Evolving since its days in livestock herding, the earmarking doctrine had been applied by courts when considering payments made to creditors by guarantors. These courts had concluded that the funds used to make these payments were the property of the guarantor, not the debtor, and thus the payment did not diminish the debtor’s estate in any way. The Flanagan Court noted that the doctrine has been extended to apply “whenever a third party provides funds to the debtor for the express purpose of enabling the debtor to pay a specified creditor, that is substituting a new creditor for an old creditor.”13

While it did not expressly say so, it appears that the Second Circuit adopted a standard that combines the two prevailing approaches in determining whether the earmarking doctrine applies to a particular payment. First, the Court outlined the Eighth Circuit’s test in McCuskey which requires: “(1) the existence of an agreement between the new lender and the debtor that the new funds will be used to pay a specified antecedent debt, (2) performance of that agreement according to its terms, and (3) the transaction viewed as a whole (including the transfer in of the new funds and the transfer out to the old creditor) does not result in any diminution of the estate.”14 Second, the Court highlighted the focus by other courts on the question of “whether the debtor lacked control over the funds supplied by the new creditor.”15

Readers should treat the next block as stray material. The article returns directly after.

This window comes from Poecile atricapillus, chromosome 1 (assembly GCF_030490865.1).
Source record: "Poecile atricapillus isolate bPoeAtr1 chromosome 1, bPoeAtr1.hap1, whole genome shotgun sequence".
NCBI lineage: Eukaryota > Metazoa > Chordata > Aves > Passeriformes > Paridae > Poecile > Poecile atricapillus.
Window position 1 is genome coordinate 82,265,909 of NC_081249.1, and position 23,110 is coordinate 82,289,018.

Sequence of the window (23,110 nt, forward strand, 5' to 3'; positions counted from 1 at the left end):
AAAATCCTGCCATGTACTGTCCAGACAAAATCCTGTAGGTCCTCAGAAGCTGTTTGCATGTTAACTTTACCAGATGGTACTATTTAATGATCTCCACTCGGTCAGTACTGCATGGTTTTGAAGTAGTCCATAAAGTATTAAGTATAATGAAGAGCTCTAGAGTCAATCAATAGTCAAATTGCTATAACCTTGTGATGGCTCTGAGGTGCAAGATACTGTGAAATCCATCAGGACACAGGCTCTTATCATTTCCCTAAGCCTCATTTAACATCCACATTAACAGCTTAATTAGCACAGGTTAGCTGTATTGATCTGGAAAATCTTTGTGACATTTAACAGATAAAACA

Looking at the facts in Flanagan, the Court found that there was no doubt that “Flanagan’s father provided the Family Loan for the specific purpose of paying the Federal Judgment,” and as such, the Bankruptcy Court’s determination that the Payment had been earmarked to pay the Federal Judgment was not clearly erroneous. 16 Additionally, the Court rejected the Trustee’s argument that Flanagan’s temporary possession of the funds from the Family Loan before it was deposited in the court registry converted those funds to property of the debtor’s estate and rendered the earmarking defense inapplicable. As the Court explained, the test for the proper application of the earmarking doctrine is not “whether the debtor temporarily obtains possession of new loan funds, but instead on whether the debtor is obligated to use those funds to pay an antecedent debt.”17 Indeed, Flanagan’s receipt of the Family Loan funds was conditioned upon their use to satisfy the Federal Judgment, and as a result Flanagan never had any actual control over those funds from the new loan. Accordingly, the Court agreed with both the Bankruptcy Court and the District Court that the earmarking defense did apply to the funds from the Family Loan.